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  1. #31
    Senior Member Derokorian's Avatar
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    Quote Originally Posted by sneakyimp View Post
    I hope by FTP access you mean SFTP (or more precisely SSH File Transfer Protocol) as old-fashioned FTP is not encrypted in transit. If someone is able to upload their own PHP source code to your server (or execute arbitrary PHP code as apache somehow), then injecting sensitive credentials as ENV variable provides no security advantage over storing them in a PHP file. If, on the other hand, someone were somehow able to read all of your PHP but not change anything, they probably would not be able to discover the contents of environment variables on your server.
    If someone has FTP access to my server, they have root access. How do I know? First and foremost, only ssh port and web port are open. Second, I don't even have an ftp daemon installed. And thirdly, the ssh port is only open when my automated system needs to connect (basically, it hits the firewall service to open the port, connects to run commands, then closes the port back down). If someone gets into my system, they did some magical stuff, and I don't think it matters at that point how I store credentials haha.

    Quote Originally Posted by sneakyimp View Post
    One example that comes to mind is when an apache adjustment or upgrade breaks your PHP installation and suddenly all of your PHP source code is visible to the entire world. I.e., every PHP file is not parsed as code but rather any visitor to the site will just see the PHP source code. It's been a long time, but this has in fact happened to me. Theoretical security is one thing, but in reality things break in funny ways and sometimes your access is not complete. SQL injection vulnerabilities, for example, don't compromise any of your own system, but attackers can sometimes siphon off your entire user table. The term defense in depth comes to mind. It's a bit like designing a warplane. It's all well and good to make a plane with a gun and bombs, but the A-10 warthog has all kinds of redundancy and armor and is intentionally designed so that it degrades gracefully when damaged. The Death Star, on the other hand, suffers a catastrophic failure once you get a torpedo or two into the exhaust port -- which is as big as a womp rat.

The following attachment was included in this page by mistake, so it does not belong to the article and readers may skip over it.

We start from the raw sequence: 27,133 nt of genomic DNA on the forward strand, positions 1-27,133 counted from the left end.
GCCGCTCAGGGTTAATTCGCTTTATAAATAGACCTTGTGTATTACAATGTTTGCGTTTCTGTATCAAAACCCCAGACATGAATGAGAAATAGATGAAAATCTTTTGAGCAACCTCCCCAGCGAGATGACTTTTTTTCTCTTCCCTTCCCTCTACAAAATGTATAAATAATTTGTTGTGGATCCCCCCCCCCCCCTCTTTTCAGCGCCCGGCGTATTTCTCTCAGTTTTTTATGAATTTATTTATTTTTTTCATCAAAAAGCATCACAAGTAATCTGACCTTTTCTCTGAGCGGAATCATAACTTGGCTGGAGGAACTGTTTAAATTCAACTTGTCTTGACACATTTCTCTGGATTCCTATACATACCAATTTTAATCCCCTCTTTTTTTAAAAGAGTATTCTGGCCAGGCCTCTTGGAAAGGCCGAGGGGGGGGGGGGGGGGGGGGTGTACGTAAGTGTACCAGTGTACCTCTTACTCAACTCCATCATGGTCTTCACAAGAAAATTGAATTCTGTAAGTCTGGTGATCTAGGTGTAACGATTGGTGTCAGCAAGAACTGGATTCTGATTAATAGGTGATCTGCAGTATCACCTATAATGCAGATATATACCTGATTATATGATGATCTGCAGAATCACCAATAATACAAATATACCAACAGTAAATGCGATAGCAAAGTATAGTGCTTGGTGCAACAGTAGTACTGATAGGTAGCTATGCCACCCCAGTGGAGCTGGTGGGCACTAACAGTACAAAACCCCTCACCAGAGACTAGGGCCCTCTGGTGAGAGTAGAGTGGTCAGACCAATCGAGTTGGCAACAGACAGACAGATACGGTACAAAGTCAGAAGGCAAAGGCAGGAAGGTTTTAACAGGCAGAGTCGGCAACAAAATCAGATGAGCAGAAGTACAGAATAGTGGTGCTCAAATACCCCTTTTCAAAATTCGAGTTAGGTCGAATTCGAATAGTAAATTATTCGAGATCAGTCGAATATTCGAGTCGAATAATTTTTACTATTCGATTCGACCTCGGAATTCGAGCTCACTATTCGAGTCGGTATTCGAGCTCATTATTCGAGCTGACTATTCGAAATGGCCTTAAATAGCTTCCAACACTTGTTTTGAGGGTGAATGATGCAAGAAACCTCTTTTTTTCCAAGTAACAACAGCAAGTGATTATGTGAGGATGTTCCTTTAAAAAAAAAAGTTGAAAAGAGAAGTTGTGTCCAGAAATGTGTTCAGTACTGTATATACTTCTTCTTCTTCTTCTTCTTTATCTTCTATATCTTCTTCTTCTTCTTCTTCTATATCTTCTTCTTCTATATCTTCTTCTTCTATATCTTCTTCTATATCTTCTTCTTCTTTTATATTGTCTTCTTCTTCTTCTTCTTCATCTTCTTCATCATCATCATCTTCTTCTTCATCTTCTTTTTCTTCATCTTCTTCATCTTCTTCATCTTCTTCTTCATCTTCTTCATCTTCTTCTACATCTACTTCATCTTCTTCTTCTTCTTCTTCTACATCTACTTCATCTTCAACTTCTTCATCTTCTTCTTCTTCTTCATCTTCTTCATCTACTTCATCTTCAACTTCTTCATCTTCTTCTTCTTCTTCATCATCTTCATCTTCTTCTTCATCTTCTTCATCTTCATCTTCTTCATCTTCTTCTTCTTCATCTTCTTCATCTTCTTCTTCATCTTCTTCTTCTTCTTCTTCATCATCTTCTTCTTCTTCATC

All modifications are done through automation, and first tested on a staging server. I happen to be one of those people who is highly paranoid. It takes me 5-10min to open a shell to my production servers, but the benefit is - ssh isn't even available when I'm not on it.
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  2. #32
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    Quote Originally Posted by Derokorian View Post
    If someone has FTP access to my server, they have root access. How do I know? First and foremost, only ssh port and web port are open. Second, I don't even have an ftp daemon installed. And thirdly, the ssh port is only open when my automated system needs to connect (basically, it hits the firewall service to open the port, connects to run commands, then closes the port back down). If someone gets into my system, they did some magical stuff, and I don't think it matters at that point how I store credentials haha.